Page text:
The Crisis of Capitalism and Its Remedies

By editor - 14.5 2024

Many people realize at present that there are problems with capitalism, but opinion is divided on what should be done about it. This post explores the alternatives to capitalism and their problems. The reality is that there are no provably stable economic models today. Centuries of economic studies have failed to provide a theory or model of how economic policies must be chosen to create stability and prosperity. This post also delves into the Vedic economic model and illustrates how that model produces a stable economic system.

Table of Contents [hide]

1 Responses to Problems in Capitalism
2 Criticisms of Capitalism
3 Free-Market Economics vs. Capitalism
4 The Notion of Private Property
5 The Crisis in Modern Economics
6 Economics Based on Vedic Principles
7 Selfishness and Altruism
8 The Spiritual Basis of Society

Responses to Problems in Capitalism

Let’s start by examining the varied responses to the problems in capitalism. First, there are those who accept that something is wrong with capitalism, but insist that it is still the best system ever invented; so, we have to live with its problems because whatever modification we add to it, will only be worse than capitalism; this type of opinion largely exists in the United States. Second, there are those who think that capitalism is not the best system, and adding something to it—e.g., some socialism—will make it better; this gives rise to some kind of centrist thinking, that is mid-way between capitalistic and socialistic economic models; this kind of thinking exists in Europe, but it sways from side to side. Third, there are pure socialists, who also want communism, in both economic and political terms. Fourth, there are those who support socialism from an economic perspective, but believe that the political system must be democratic; this kind of socialism is distinguished from communism by calling it democratic socialism which prevails in Nordic countries; such a system is politically not communist (i.e., doesn’t centralize ownership of all property) but economically it is still socialist. Fourth, there is the Chinese model in which the political system is communist, while the economic system is given a semblance of capitalism. The below picture captures these positions.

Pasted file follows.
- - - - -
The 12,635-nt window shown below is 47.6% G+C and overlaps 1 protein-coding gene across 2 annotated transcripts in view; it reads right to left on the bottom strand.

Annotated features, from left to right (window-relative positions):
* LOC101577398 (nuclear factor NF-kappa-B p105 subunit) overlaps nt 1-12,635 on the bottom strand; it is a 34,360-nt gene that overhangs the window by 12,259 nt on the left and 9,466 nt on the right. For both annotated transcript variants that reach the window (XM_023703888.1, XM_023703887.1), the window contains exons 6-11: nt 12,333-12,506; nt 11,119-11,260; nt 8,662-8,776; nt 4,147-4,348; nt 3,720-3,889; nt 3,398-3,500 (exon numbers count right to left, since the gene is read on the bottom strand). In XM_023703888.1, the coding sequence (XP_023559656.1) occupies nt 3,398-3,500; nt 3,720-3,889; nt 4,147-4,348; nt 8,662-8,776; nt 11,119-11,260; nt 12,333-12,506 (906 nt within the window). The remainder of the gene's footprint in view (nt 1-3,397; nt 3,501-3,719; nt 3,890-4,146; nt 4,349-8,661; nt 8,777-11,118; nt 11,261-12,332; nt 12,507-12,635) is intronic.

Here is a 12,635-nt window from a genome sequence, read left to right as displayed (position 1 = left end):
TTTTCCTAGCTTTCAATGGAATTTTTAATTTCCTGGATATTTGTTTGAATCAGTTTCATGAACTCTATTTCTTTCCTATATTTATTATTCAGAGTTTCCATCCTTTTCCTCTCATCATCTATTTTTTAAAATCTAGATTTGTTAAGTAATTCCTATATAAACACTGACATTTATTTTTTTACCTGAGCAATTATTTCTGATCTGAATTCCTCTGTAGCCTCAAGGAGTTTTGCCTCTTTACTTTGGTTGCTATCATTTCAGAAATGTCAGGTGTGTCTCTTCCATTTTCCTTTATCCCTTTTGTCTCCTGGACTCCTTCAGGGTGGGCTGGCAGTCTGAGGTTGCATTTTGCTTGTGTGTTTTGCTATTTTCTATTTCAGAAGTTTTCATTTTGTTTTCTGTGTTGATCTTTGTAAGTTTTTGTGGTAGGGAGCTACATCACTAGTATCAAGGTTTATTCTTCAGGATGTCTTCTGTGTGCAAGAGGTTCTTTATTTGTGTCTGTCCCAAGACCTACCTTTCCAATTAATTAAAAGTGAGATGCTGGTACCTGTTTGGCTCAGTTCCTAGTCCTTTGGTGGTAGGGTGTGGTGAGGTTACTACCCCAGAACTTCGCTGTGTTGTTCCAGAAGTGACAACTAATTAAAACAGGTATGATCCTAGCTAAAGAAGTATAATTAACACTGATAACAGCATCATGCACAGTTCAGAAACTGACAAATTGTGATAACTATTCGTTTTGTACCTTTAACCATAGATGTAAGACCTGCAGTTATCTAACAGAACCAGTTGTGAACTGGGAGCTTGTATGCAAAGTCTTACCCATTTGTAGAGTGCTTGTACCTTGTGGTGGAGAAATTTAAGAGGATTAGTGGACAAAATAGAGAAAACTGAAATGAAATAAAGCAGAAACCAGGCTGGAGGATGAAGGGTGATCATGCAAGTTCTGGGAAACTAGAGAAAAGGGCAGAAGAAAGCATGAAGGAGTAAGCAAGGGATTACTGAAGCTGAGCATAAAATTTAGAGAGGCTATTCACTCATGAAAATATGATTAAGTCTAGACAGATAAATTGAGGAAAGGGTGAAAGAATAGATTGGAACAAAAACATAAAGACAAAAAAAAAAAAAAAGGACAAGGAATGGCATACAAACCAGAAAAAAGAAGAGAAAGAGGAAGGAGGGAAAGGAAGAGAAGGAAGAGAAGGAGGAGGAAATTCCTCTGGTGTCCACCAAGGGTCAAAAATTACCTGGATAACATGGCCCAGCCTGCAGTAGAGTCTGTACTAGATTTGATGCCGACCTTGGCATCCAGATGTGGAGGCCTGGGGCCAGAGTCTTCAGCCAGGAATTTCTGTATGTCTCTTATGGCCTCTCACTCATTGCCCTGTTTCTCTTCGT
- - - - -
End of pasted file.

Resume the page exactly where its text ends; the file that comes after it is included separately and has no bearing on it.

Criticisms of Capitalism

Each of the later four positions (other than the first position, which claims that capitalism is the best system, and despite its problems, we don’t have an alternative), identifies different issues with capitalism.

The centrist position says that capitalism increases wealth disparities, which eventually lead to social, economic, and political problems. The social problems include crime, which invites greater surveillance and law enforcement and burdens the state with policing their people. The political problem is that it gives a few corporations excessive control over the government, whereby the government policies are tuned to favor the rich. Finally, the economic problem is that wealth disparities lead to economic decline as demand drops with growing poverty. Each of these problems—social, economic, and political—then destroys society. To avoid them, we have to keep corporations in check by anti-competitive laws that will help us prevent monopolization, and redistributing wealth through higher taxes on the rich.

The democratic socialism position accepts all of the above, and takes its conclusions a step further in terms of higher taxes, followed by increased governmental involvement in child care, education, retirement care, health care, and oversight on corporations.